SCARBOROUGH: Do you worry about people that don’t finish college?
DEAN: I worry about people being President of the United States not knowing much about the world and not knowing much about science. I worry about that.
SCARBOROUGH: Oh, God. Let’s name the people that didn’t finish college that have changed this world.
DEAN: Harry Truman, who was a great president, there’s no question about it.
SCARBOROUGH: Did Bill Gates finish college?
DEAN: I think Bill Gates is a little on a different –nobody is accusing Scott Walker of having the intellect of Bill Gates.
SCARBOROUGH: Well, nobody is accusing Scott Walker of being dumb because he didn’t graduate from college except you.
DEAN: I didn’t say dumb, I said unknowledgeable.
Isn’t Dean awful? He impugns Walker’s intellect, then says “a lot of people” will be thinking that (Translation: “If Democrats keep hammering on it, like I just did!”) When Scarborough mentions Bill Gates, Dean denigrates Walker, ridiculing the comparison. But Scarborough’s comparison is apt, because Dean just said that Walker’s intellect is suspect because he doesn’t have a degree. If not having a degree means one’s intellect is suspect, and Bill Gates doesn’t have a degree, then Bill Gate’s intellect is as suspect as Scott Walker’s, because that’s the sole criteria Dean has used. Did Dean study logic in college? Anywhere?
Then he plays games: “I didn’t say dumb, I said unknowledgeable.” Yes, and when Dodgers executive Jim Campanis committed professional suicide by telling Ted Koppel on national television that blackc “lacked the necessities” to be major league managers, he didn’t say “dumb” either. We got the message, though.
Dean’s implication is also–dare I say it?—as stupid as it is unfair. Walker left Marquette, with a B average, half-way through his senior year in 1990 to take a job; he also ran for office in the fall of that year. He never got a diploma: so what? As Ann Althouse, a professor who lives in Wisconsin and has seen quite a bit of Scott Walker, says,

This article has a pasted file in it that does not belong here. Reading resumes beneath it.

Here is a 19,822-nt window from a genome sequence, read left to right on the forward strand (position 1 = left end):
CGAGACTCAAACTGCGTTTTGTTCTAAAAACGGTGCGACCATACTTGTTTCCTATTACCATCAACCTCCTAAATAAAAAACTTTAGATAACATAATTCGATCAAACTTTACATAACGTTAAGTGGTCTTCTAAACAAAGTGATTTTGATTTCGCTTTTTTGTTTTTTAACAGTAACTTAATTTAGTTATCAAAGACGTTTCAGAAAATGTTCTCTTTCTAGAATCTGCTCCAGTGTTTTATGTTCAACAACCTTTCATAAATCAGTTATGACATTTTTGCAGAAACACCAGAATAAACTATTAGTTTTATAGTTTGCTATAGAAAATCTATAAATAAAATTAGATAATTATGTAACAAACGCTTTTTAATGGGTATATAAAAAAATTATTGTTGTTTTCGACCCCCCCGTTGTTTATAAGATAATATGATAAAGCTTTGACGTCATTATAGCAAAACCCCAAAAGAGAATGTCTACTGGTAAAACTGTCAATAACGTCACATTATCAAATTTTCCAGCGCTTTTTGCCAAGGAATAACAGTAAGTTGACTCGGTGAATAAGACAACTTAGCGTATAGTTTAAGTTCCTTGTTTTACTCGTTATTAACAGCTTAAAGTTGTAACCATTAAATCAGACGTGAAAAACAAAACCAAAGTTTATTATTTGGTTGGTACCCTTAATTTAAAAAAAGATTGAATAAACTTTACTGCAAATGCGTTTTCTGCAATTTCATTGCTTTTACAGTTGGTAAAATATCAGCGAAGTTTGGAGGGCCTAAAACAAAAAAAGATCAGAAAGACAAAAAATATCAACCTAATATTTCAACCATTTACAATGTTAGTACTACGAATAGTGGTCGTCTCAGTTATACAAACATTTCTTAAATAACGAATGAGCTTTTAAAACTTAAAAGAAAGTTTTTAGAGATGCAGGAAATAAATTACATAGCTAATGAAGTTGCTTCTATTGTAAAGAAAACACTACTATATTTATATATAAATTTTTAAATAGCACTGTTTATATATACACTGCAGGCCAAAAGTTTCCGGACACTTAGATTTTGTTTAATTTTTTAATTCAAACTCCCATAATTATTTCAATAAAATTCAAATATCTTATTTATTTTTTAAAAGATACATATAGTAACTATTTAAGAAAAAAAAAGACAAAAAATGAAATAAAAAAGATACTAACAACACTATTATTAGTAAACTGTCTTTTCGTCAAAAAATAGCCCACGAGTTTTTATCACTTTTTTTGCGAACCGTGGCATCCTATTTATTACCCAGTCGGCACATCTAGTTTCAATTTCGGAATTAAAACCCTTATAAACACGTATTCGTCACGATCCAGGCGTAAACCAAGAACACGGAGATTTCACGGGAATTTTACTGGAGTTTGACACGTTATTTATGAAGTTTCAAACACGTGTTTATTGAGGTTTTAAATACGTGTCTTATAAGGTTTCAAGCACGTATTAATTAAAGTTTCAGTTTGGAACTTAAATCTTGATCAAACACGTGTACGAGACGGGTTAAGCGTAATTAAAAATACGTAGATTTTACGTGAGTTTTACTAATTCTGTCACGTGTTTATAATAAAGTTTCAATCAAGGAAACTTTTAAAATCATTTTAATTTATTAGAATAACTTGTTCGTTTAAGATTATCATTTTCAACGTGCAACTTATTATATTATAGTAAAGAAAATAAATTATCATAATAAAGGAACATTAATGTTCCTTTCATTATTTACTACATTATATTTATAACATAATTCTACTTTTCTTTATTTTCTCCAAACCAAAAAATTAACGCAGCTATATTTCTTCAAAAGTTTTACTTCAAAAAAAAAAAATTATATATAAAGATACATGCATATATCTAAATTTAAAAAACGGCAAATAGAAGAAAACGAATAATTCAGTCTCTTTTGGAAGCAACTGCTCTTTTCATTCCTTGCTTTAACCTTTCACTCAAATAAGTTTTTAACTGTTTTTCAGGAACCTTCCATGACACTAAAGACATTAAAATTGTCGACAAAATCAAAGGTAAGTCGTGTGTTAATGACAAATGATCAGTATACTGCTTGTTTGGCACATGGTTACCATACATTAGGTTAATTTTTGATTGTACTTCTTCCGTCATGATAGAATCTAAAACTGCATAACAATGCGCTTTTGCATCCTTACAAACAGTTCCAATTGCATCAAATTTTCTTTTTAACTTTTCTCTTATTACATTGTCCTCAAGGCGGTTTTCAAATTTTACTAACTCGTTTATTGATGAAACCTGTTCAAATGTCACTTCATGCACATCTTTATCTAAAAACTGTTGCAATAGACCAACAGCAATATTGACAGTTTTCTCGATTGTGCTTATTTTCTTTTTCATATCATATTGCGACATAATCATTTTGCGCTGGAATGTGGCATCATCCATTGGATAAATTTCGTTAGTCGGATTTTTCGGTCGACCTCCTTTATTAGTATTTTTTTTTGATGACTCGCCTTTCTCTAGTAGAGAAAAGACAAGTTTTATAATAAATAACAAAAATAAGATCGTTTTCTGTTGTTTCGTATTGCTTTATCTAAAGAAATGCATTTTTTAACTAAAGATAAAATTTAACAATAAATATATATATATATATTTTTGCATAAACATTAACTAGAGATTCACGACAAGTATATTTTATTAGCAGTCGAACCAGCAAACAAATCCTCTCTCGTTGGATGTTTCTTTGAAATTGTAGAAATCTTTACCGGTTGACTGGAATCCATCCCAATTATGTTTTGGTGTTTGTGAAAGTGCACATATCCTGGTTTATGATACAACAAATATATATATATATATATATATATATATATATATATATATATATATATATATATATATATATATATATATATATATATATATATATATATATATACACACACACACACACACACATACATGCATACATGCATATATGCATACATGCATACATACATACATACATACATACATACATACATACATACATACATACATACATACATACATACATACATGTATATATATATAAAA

“Scott Walker had 3 years of college. Hillary Clinton had 4 (plus law school). Both Walker and Clinton majored in political science. Did they take any non-social-science science courses? Walker has had plenty of political science life experience to compensate for the lack of that final year. Hillary did her senior year, closing out the requirements for her degree from Wellesley by completing her senior honors thesis in political science: “‘There Is Only the Fight…’: An Analysis of the Alinsky Model.” Did that bring her any deeper understanding of scientific topics like evolution and fetal development and climate change?”
I’ll assume that we can all agree on “no,” and also that nobody would ask Hillary about evolution, or what newspapers she reads, because she’s a Democrat, and thus isn’t presumed by Democratic-voting journalists to be stupid.
Dean’s smear, however, shows, in addition to ruthlessness and a willingness to mislead, his ignorance of leadership and history. Many of the best educated or intellectually gifted Presidents have been failures or less than effective: the Adamses, Arthur, Taft, Wilson, Carter, the Bushes, and..well, let’s stop there. Many who lacked formal education or intellectual credentials have been outstanding. Not only is the lack of a college degree no marker of ability, the choice not to attend college at all may be meaningless. One striking example is James Taranto, one of the sharpest and best writers among online pundits, who, like Walker, attended college ( pursuing a degree in journalism at California State University, Northridge) but never got his degree—not that it stops liberal pundits from pointing that out when they can’t counter his criticism. Nor is a graduate degree proof of leadership ability, judgment or acuity. Take Bachmann. Take Rand Paul. Take Michael Steele. Take Howard Dean.
Howard Dean doesn’t want the American public to make a fair, informed judgment about Scott Walker’s potential as a President based on his record, his words, his character or policy positions. He wants the voters to dismiss him as ” unknowledgeable” now, so none of that will matter. That’s ad hominem; it’s also lazy, nasty and insults the intelligence of voters.
It also proves, if any further proof was required, that Howard Dean is an ass.
*Aside: This was the trap Clarence Darrow led William Jennings Bryan into during the famous Scopes monkey trial, when Bryan was called as an “expert” on the Bible. The trial was being broadcast—the first one ever—and Bryan knew that he wasn’t just talking to the Dayton, Tennessee fundamentalists in the courtroom. He was also addressing the rest of the country, and Bryan still harbored dreams of running for President a fourth time. Darrow knew that Bryan didn’t dare claim that every Old Testament tale was literal fact to the general audience, which would have made them think Bryan was a gullible fanatic. He tried to finesse Darrow’s questions about the Bible, but when he admitted that the seven days God took to create the universe may not have been literal 24-hour days—Darrow had pointed out that the sun hadn’t been made until Day #3—Bryan was beaten. By conceding to common sense so as not to alienate the majority, he validated Darrow’s defense: the Bible wasn’t literally true, and Creation might have taken millions of years, meaning that Darwin and the Bible were not mutually exclusive.